Everybody Writes Project Final Report, 2011
One Education’s R.A.F.T. structure helps teachers to place real audience and purpose at the forefront of planning, ensuring pupils can find meaning in the writing process with an authentic goal to work towards. This is something we strongly suggest should be included in all classroom writing. (See our previous blog, which explores One Education’s RAFT in more detail, here).
● Reason: why are we writing?
● Audience: who are we writing for?
● Features: what features do we need to include to make our writing effective?
● Tone: how do we want our writing to sound?
However, writing is a highly demanding task. As the ‘Not-So-Simple View of Writing’ shows, writing requires the integration of multiple strategies, skills and techniques. If children have gaps in any of these areas, their writing can suffer as a result and potentially lead to disengagement.
It can be difficult to break down complex writing tasks, whilst empowering pupils to write with purpose and pleasure. But a whole school writing approach, such as One Education’s PICC a Text, allows us to tie these separate strands together; planning for progression whilst motivating young writers with a shared school vision.
Developing Writing Across the School – The Oldham Writing Project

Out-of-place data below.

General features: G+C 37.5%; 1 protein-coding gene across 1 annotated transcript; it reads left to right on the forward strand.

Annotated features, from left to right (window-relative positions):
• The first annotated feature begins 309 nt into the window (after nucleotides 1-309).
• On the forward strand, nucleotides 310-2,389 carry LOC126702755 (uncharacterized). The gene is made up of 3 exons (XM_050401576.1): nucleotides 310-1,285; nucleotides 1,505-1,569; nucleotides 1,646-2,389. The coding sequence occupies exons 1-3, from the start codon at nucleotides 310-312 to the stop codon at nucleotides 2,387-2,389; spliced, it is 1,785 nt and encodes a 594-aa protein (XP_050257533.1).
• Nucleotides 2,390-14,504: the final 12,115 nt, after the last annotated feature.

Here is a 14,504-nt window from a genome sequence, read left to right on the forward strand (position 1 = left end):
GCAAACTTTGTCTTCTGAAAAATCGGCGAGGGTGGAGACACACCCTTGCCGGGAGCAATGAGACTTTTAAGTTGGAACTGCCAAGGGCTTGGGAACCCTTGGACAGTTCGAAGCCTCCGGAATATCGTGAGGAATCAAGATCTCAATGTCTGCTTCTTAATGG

Like many other school leaders across the country, headteachers in Oldham have found that writing remains uniquely challenging in the road to education recovery. Oldham Learning contacted One Education as they sought out training to support writing across the whole school landscape.
One Education work with many Local Authorities, schools and academies and recognise that responding effectively to the challenges of writing requires more than a quick-fix solution or a prescriptive scheme of work. Instead, it is about inspiring a bespoke, holistic approach that responds to pupils’ particular needs and interests, whilst building on teachers’ expertise and skills.
With this in mind, we designed the Developing Writing Across the School Writing Project with year-specific resources and training, supporting continuity of learning across the key stages. The project consisted of eight days training: one day dedicated to each year group, as well as a day for Literacy Leads. On completion, a virtual session was offered to senior leaders, aligning their expectations with the project’s aims and objectives.
From school readiness and cognitive development, to the physical demands of handwriting, the project considers how teachers can support the development of all the fundamental skills that underlie effective writing. The project explores each of these areas in depth, sharing theory and practical examples to promote best practice in the classroom.
Alongside the complexity of writing, practitioners can find answers to the challenges of writing with pleasure and purpose. In order to ensure that progress was evident within the whole school writing project and support all staff to put theory into practice, one core text was chosen to stand at the heart of the project, a picture book titled Dear Earth by Isabel Otter. Reflecting on the wonders of the natural world, this is a story that children of all ages can relate to. It ends with the hopeful conclusion:
Perhaps if enough of us share the message, we can still save our dear earth.